Made of joy that matters too
How the little dreams we dream
Are all we can really do


There is nothing quite so spiritually soothing as exorcising one’s possessions and packing them into cardboard boxes.  Moving, especially over a distance like Washington to Hawaii, is a wonderful excuse to cleanse the bookshelves and DVD towers and wardrobe.  It’s all well and good to toss a few books into a garbage bag for a cross-town move, but when the distance in question is 5000+ miles, do you want that MLA Standards Handbook from your husband’s freshman year of college following you to Honolulu like a bad smell?  No, you do not.  

On the other hand, packing is like a funky game of 3D Tetris.  You know you’re losing the game when you start yelling at your hardbound copy of The Complete Works of William Shakespeare for being fat and insolent.
Because Tom will be arriving in Hawaii well in advance of our household shipment and I will be spending two months in Maine, we actually get to live out the question “If you had five books to bring to a tropical island, what would you bring?”  Granted, we get to cheat a little because we won’t ever be more than a thirty-minute drive from a Borders, but it’s a fun exercise.  We also unearthed an old CD case or two and made a similar list of DVDs.  My winners for books:
The Alchemist
A Prayer for Owen Meany
The Stand
Job Hopper

The DVD list was longer and not as indicative of my tastes; Erika has a number of my favorites and I gave Tom custody of all three seasons of “Arrested Development.”  It did include Stranger Than Fiction, Pulp Fiction, Zoolander, and Animal House.

We are out of tape, so it’s time to give up for the night and open up some wine.  Tomorrow: photographs, framed photos, and the “cold weather” clothing.

Product Endorsement

For those times when you work an 8 hour day, go straight to the bar, miss the last Metro train home, decide to stay out, go to another bar, sleep on a friend’s couch, go to work the next day in yesterday’s outfit that smells of a bar in a state without a smoking ban, and then work another 8+ hours…Degree deodorant doesn’t need re-application.

Not that I endorse such behavior.  But, you know.  If you needed it to be there for you, it would be.  Just sayin’.  I tested it so you don’t have to.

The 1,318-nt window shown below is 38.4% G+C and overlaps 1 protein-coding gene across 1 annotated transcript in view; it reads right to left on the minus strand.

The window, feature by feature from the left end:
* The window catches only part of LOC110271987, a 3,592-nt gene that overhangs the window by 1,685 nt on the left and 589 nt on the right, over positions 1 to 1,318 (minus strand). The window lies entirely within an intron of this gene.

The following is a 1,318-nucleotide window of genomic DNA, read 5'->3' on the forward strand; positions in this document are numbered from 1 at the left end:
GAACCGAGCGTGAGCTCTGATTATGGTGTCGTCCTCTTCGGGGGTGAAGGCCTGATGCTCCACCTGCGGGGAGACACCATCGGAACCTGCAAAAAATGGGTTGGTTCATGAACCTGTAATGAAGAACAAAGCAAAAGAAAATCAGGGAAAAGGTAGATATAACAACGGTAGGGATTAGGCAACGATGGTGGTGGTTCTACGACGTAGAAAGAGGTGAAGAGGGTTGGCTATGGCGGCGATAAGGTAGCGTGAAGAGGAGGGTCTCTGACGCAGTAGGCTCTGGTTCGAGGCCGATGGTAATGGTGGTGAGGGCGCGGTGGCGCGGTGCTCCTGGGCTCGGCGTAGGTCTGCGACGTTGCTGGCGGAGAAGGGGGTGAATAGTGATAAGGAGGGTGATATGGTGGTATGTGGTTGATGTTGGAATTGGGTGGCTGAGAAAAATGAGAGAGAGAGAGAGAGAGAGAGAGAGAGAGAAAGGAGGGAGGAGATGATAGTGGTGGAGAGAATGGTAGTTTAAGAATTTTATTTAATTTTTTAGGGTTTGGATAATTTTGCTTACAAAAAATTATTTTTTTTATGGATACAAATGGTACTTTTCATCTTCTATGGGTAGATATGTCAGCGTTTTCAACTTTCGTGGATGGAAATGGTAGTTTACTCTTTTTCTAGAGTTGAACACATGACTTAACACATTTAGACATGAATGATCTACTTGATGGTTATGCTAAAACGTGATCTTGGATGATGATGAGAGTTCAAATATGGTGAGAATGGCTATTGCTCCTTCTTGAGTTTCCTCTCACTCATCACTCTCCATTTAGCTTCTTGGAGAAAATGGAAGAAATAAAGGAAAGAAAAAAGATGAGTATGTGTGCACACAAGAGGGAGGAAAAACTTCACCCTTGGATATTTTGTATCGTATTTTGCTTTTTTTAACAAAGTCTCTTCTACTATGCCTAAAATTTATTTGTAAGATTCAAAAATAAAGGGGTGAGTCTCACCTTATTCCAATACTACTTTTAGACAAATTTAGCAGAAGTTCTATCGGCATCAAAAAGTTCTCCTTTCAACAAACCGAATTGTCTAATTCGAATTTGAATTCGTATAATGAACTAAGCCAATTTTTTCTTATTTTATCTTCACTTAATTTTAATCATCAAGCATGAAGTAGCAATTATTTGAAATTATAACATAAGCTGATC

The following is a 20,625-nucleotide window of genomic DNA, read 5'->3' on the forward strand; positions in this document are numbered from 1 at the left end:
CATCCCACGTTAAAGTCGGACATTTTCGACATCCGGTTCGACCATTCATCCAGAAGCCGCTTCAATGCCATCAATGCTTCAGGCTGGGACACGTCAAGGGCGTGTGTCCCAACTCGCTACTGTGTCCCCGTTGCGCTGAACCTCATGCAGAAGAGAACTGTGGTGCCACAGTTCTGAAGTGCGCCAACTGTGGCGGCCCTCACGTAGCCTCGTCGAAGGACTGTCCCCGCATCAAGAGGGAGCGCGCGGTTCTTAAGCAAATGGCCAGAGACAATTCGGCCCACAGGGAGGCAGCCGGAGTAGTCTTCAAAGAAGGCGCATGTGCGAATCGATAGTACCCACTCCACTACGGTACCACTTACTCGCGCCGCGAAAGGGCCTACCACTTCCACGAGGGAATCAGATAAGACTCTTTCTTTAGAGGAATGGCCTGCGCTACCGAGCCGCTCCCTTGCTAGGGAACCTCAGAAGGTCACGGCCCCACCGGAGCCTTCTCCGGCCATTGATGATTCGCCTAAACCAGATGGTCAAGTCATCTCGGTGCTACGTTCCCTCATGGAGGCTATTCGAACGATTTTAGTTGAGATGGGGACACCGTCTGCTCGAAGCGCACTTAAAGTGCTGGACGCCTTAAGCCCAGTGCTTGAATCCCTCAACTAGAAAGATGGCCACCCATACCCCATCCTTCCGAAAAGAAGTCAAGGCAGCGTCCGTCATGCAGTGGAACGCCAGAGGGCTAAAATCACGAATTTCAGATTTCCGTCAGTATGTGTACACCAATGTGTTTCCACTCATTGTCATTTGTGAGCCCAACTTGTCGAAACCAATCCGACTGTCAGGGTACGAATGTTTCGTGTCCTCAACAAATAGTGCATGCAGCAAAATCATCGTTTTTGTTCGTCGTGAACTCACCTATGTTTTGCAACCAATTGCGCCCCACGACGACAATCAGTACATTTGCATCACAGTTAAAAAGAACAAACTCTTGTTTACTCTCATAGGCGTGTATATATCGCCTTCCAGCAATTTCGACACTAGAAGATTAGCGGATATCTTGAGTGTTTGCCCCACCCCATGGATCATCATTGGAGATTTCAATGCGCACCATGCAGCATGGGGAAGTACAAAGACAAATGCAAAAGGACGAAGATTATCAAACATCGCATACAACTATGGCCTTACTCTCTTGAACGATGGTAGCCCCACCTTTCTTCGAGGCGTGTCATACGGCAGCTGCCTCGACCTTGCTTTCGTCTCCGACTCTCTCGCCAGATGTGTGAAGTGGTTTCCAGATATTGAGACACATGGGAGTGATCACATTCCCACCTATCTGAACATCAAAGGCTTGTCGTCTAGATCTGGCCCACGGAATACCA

I hate travel logistics.

Moving to Hawaii, some say, is moving to paradise. I shouldn’t complain, they say to me, since I’m going to be living in God’s own lagoon amongst the palm trees and hot surfers.

Those people have never had to plan an overseas move.

A Hawaiian move for civillians, for all intents and purposes, is all of the logistical challenge of a move overseas without the fun perks: no opportunity to shop at the exchange, no hope to trade up on the flailing dollar in a third-world economy, and all of the hassle of trying to get your car from Point A to Point B while getting ass-reamed by import/export sales tax. Milk costs something like $8 a gallon on Hawaii. Imagine paying that much for gas and you’ll appreciate the wonder of American agricultural subsidiaries.

Anyway, the car. Ohhh, the car. We have to arrange for it to be shipped from point A to point B, like I said. Point A, in this case, is Baltimore. Point B is Honolulu. Did I mention the office in charge of organizing said move, scheduled to happen before January 1, has NEVER HEARD OF US? That NO CARE WHATSOEVER has been taken with our move by the people in charge of coordinating the little details? You’ll excuse me while I take another drink.

It’s not that I am ungrateful to be moving to paradise, or for the opportunity to live in a world where few even get to visit. The real problem is that people whom I do not know, and who do not know me, are the ones in control of my car, my husband, and the rest of my life. Bureaucratic types are in charge of pulling the levers to get paperwork started; without said paperwork, we can’t even so much as FART in the direction of Hawaii, let alone ship a compact car. Forget about getting the oh-so-comfy couch that I’m currently splayed upon shipped; I’ll be relieved if Tom makes it there with a duffel full of basic clothing and toiletries. While I settle into my life in Portland, taking photography classes and tending to my brand-new nephew, I have no idea where my husband will live. If he’ll be happy. If he’ll have a car to get him to work. If he’ll have friends who can bring together a car pool to make his life easier. If he’ll get our shipment of furniture so he has a comfy chair to sit in when he writes to me. There are no answers to these “ifs.”

It fills me with awe and admiration that those in the Armed Services and the Foreign Service live EVERY DAY with this kind of uncertainty; they spend their days without even a hope of being able to answer the question “How is the government going to fuck up our plans today?” Because you know, I can’t answer that question. I have no idea what the next six months are going to bring to me and my little family of two.

All I know is where the final destination will take us: sometime in Spring 2008, we will be residents of the island of Oa’hu, Hawaii. Everything between then and now is anyone’s guess.


The community of Sharpsburg, MD commemorates the 20,000+ casualties of the Battle of Antietam, the single bloodiest day on US soil, on the first weekend of December with candlelight. 

This is but ONE TINY SECTION of the whole field, which was immense and eerie and incredibly moving.  So much peaceful light in a place where so much blood soaked into the ground.  

Time marches on, and we are but tiny cogs in a greater machine.  It was nice to step back and see those who played a bigger role in the machine and gave their lives for what they believed to be the greater good.  Happy holiday season, all.